The New York Times reports on a landmark case that is going to the next level as the National Labor Relations Board climbs into the ring over an alleged firing of an EMT regarding Facebook posts about their supervisor
In what labor officials and lawyers view as a ground-breaking case involving workers and social media, the National Labor Relations Board has accused a company of illegally firing an employee after she criticized her supervisor on her Facebook page.
This is the first case in which the labor board has stepped in to argue that workers’ criticisms of their bosses or companies on a social networking site are generally a protected activity and that employers would be violating the law by punishing workers for such statements.
The labor relations board announced last week that it had filed a complaint against an ambulance service, American Medical Response of Connecticut, that fired an emergency medical technician, accusing her, among other things, of violating a policy that bars employees from depicting the company “in any way” on Facebook or other social media sites in which they post pictures of themselves.
Ok class, repeat after me “No matter what the courts say, don’t ever do anything in your online life that could come back to bite you in the behind!”. Sure there will be plenty of harping about how this activity is to be protected blah, blah, blah. At the end of the day, it requires a little self-control and self-monitoring for people to realize that even though the courts may find it legal to do so, you just don’t say stupid stuff in your online life. Even if you keep your job it still impacts you so why do it?
The larger implications of this case could be around the policy that the company had in place for social media that will be argued as too restrictive.
The labor board said the company’s Facebook rule was “overly broad” and improperly limited employees’ rights to discuss working conditions among themselves.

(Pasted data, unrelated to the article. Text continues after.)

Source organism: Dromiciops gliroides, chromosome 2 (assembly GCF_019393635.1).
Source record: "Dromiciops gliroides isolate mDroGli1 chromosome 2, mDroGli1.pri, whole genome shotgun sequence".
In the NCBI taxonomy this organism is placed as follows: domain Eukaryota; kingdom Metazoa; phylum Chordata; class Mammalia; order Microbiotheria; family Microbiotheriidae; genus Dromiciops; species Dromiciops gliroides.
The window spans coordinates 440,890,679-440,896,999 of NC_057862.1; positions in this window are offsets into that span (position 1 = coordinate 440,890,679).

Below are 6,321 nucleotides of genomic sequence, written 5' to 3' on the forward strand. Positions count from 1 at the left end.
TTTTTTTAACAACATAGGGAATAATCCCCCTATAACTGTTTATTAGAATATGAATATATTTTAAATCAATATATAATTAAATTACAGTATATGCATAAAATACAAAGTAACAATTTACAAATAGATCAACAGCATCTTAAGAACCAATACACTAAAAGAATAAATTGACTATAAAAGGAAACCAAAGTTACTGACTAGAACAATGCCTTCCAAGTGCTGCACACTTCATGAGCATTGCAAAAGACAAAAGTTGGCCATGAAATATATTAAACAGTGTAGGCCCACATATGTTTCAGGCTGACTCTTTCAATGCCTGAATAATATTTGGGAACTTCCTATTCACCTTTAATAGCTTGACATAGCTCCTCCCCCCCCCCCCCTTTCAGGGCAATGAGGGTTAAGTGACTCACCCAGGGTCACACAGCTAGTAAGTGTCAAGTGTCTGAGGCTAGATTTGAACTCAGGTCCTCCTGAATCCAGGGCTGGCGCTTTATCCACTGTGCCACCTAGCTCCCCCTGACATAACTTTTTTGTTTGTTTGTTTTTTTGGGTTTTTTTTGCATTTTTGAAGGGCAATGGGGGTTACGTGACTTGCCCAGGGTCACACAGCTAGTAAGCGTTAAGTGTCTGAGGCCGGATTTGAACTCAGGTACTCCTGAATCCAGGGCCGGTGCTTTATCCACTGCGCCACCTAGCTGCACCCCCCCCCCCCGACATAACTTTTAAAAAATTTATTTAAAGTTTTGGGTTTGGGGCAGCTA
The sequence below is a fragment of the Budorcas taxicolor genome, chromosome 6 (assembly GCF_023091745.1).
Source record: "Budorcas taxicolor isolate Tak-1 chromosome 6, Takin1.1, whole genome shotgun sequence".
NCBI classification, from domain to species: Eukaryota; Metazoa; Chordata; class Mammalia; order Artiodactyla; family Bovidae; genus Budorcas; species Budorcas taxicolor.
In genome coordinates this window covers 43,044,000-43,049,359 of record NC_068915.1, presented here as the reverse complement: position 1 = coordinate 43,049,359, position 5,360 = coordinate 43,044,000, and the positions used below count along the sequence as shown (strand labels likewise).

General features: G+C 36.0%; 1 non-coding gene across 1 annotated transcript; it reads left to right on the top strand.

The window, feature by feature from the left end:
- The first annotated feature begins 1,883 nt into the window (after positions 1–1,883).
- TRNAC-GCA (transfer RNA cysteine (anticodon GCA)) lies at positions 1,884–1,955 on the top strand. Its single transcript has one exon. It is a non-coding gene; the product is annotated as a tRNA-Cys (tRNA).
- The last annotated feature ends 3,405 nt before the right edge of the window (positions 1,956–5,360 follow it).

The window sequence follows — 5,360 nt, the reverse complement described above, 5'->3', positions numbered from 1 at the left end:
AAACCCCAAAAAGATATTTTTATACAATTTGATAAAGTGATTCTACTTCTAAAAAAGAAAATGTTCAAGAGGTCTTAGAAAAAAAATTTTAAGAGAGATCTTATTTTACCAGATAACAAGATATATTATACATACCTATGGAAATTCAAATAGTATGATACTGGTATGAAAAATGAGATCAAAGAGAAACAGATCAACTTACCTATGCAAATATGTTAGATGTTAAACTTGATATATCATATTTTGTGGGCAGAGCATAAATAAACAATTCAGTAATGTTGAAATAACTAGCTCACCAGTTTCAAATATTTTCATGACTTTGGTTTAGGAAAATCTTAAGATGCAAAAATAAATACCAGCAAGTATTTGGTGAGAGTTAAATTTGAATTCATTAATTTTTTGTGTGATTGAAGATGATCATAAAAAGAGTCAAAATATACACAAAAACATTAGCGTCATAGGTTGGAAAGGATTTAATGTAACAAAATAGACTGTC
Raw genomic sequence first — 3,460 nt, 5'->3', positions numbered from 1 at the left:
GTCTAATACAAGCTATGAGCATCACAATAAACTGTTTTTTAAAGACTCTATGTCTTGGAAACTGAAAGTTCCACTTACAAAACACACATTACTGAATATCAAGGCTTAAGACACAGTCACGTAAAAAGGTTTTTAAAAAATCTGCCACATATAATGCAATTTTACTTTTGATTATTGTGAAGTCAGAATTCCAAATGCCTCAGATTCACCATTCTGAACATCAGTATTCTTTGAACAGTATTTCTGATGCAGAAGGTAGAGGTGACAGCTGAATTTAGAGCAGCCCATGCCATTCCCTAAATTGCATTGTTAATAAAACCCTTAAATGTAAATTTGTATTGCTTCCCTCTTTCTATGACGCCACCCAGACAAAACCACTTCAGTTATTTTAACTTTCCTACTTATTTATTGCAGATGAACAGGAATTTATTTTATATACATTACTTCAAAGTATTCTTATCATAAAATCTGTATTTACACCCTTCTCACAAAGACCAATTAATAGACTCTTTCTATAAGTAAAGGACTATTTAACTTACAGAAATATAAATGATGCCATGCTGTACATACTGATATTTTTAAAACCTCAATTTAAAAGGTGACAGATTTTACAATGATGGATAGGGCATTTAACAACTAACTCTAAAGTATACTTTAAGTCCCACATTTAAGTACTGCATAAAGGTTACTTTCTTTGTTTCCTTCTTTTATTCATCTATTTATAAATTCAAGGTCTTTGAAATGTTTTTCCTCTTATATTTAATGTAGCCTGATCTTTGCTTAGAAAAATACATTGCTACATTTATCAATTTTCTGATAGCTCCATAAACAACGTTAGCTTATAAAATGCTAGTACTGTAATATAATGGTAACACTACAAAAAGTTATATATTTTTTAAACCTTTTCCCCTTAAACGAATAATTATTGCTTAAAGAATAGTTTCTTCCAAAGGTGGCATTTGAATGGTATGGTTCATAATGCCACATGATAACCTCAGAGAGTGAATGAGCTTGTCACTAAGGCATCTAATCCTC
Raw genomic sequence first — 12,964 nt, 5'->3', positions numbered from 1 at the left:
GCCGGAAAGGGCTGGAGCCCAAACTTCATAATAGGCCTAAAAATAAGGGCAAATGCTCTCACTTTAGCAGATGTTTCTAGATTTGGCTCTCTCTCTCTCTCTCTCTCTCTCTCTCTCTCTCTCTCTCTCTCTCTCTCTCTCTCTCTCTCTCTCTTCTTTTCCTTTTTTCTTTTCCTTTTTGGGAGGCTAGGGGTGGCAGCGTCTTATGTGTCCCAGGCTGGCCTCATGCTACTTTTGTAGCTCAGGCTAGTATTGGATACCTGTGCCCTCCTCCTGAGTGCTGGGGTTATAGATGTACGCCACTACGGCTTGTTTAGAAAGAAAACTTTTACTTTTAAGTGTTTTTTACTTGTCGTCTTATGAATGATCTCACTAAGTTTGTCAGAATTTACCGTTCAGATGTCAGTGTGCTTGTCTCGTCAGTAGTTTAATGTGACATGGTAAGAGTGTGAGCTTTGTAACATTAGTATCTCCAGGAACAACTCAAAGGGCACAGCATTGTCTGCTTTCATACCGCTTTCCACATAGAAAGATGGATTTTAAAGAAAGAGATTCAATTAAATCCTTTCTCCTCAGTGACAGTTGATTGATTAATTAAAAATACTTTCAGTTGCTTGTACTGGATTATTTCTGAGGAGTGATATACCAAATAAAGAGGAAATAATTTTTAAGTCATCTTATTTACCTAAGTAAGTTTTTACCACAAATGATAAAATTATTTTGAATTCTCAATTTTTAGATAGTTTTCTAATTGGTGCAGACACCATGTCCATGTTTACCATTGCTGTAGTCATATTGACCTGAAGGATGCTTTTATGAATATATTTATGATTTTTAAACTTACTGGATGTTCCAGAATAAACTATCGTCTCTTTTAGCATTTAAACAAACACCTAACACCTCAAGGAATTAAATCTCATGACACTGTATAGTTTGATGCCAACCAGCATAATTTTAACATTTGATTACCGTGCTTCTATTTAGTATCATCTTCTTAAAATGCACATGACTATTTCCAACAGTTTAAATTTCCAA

Moreover, the board faulted another company policy, one prohibiting employees from making “disparaging” or “discriminatory” “comments when discussing the company or the employee’s superiors” and “co-workers.”
In essence the employee had a beef with her supervisor then took her complaints to her Facebook page where other employees chimed in. For the record, she called her supervisor a “17” which is an EMT code referring to a psych patient or issue. This then became a concerted effort (in other words not just a solo rant) and as a result became protected because co-workers are allowed to talk amongst themselves about their work.
This stuff turns real grey real quick though because if a mention about that supervisor can be seen as stepping outside the lines of work related issues then the protections could go away. In a rather disturbing scenario the NYT says
But employees might cross the line into unprotected territory if they disparage supervisors over something unrelated to work — for instance, a supervisor’s sexual performance — or if their statements are disloyal.
Whoa! Hey if you are having sexual relations with your supervisor breaking the company social media rules are the least of your worries!
At any rate, this case will be worth keeping an eye on because the implications of any precedent setting ruling can run far and wide. As a result, all businesses need to be on top of this kind of legal assessment of just what activities warrant action from a company or just need to be left alone for fear of legal backlash.
Let’s face it, most things in this world are unsafe for many people because lawyers like to sue people so they can make a living. It’s a matter of just how well versed the business community stays on this subject that will determine just how close any business is to a lawsuit at any given moment.